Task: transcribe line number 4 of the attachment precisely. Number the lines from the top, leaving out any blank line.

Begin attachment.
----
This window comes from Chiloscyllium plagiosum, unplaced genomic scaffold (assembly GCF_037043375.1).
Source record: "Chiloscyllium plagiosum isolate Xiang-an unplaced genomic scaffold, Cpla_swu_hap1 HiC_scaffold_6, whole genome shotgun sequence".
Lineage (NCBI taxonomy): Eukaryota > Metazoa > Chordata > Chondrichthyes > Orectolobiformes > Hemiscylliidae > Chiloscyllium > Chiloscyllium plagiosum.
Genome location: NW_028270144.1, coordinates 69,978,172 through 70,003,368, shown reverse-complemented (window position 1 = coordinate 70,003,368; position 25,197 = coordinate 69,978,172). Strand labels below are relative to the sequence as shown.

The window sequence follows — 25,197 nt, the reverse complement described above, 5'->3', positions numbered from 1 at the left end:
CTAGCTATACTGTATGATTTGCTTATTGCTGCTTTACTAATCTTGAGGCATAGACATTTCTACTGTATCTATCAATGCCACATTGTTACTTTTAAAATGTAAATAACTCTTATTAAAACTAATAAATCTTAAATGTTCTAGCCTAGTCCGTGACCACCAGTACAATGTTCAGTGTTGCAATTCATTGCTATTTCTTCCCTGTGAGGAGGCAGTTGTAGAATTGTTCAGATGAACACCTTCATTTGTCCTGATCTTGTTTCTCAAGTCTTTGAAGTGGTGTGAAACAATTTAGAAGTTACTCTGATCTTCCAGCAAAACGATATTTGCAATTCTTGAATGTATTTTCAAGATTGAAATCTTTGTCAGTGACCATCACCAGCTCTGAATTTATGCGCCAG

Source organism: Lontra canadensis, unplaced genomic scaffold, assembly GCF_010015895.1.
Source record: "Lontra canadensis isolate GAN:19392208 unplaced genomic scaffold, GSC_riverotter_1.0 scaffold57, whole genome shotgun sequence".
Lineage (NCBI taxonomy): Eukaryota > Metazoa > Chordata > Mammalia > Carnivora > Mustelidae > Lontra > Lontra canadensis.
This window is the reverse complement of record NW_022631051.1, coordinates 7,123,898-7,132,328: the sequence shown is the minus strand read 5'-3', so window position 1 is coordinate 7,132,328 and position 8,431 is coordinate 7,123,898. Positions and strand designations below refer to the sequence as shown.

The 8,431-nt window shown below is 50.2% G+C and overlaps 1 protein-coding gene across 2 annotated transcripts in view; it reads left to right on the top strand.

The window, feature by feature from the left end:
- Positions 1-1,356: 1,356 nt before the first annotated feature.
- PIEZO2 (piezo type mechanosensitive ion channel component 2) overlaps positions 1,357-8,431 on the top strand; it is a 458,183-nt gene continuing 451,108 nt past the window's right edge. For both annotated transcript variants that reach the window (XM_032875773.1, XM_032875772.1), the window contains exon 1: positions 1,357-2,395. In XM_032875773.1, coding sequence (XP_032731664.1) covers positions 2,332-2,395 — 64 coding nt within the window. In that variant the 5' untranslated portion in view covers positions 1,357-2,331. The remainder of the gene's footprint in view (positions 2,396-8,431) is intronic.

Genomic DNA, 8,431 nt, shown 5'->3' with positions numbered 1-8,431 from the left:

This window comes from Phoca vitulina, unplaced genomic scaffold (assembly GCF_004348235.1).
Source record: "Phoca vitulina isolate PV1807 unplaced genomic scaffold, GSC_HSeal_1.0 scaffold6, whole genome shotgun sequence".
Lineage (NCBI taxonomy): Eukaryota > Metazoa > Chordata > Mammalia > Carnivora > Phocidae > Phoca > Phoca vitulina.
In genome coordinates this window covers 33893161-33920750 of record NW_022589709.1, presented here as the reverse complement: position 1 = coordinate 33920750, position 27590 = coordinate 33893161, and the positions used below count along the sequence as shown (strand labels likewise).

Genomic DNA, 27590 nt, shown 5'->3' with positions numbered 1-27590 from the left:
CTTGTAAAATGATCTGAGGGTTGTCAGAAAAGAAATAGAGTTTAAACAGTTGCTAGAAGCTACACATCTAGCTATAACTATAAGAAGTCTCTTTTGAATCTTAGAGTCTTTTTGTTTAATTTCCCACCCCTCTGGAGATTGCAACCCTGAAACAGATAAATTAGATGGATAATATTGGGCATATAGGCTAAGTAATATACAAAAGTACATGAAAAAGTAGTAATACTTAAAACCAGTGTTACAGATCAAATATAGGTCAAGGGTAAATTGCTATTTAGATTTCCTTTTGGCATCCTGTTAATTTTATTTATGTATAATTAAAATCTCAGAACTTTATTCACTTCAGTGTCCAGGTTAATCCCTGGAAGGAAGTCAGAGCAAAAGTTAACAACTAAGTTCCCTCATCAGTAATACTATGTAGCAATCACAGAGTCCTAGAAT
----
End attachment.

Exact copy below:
Genome location: NW_028270144.1, coordinates 69,978,172 through 70,003,368, shown reverse-complemented (window position 1 = coordinate 70,003,368; position 25,197 = coordinate 69,978,172). Strand labels below are relative to the sequence as shown.